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Rape Culture in the US Military

The only part of the “Flush Rush from AFN” campaign that makes any sense at all is the claim that Limbaugh’s show could contribute to a hostile culture for female service members, especially those who’ve been sexually assaulted.

The problem of sexual assault in the military is a substantial one. It is predominantly seen as a crime perpetrated exclusively by men and the victims are overwhelmingly female. During my own years of service, the only sexual assault victim and perpetrator I knew were both males. In this case, the victim broke the offender’s nose and, since we were less than 24 hours from redeployment, command considered the situation “handled.”

Whether individual expression—either artful or like Rush’s show—contributes on their own to rape culture is a discussion for another time. Yet, anything can contribute to rape culture in a certain atmosphere from jokes to movies to songs and even talk radio. What allows the culture to persist though goes far beyond any entertainment.

The recent bill passed in the Senate reforming the process by which sexual assault crimes are reported and prosecuted drew criticism from some because it left “control” over those cases in the hands of the military. A competing bill that failed to pass sought to take the cases out of the military’s hands entirely, a fair request.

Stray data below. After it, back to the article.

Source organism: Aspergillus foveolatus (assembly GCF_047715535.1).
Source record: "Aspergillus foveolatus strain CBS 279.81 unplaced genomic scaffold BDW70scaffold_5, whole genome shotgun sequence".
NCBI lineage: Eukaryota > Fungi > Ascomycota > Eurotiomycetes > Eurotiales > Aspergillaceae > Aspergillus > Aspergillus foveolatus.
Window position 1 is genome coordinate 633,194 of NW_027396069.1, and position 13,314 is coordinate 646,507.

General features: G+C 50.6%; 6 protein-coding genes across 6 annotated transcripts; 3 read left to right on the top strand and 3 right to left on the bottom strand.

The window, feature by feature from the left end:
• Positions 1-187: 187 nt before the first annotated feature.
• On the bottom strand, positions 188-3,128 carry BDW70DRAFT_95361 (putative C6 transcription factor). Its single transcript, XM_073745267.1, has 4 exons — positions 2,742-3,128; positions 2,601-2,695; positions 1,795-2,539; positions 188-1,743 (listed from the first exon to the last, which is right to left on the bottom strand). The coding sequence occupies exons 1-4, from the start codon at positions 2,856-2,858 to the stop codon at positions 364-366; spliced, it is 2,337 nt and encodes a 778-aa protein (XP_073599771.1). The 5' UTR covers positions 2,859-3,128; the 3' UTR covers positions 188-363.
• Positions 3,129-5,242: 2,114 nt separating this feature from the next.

Military command has long faced accusations that they try to sweep sexual assault under the rug or are even the perpetrators themselves. Not to diminish anyone’s personal struggles, but the military situation was a true rape culture where victims were blamed and rapists remained free from consequences, where victims were driven out of service and rapists were promoted.

Thankfully, the bill that passed does protect victims against such blatant mistreatment and the very focus on the issue of late is changing the culture, in terms of reporting these crimes. Also, Secretary of Defense Chuck Hagel urged male victims to step forward and report what happened to them. Male victims comprised 14 percent of victims last year, a figure Hagel believes is far too low. This focus on justice does far more to change the culture than the removal of any radio program.


Photo via USAG Hu

About the author

Joshua M. Patton is a father, veteran, and writer living in Pittsburgh, PA. Along with news and current events, he writes about parenting, art, and personal stories. His serial fiction story "The Prophet Hustle" is available at JukePop.com and a forthcoming independent ebook about the cam-modeling industry "Dirty Little Windows" will be available later this summer.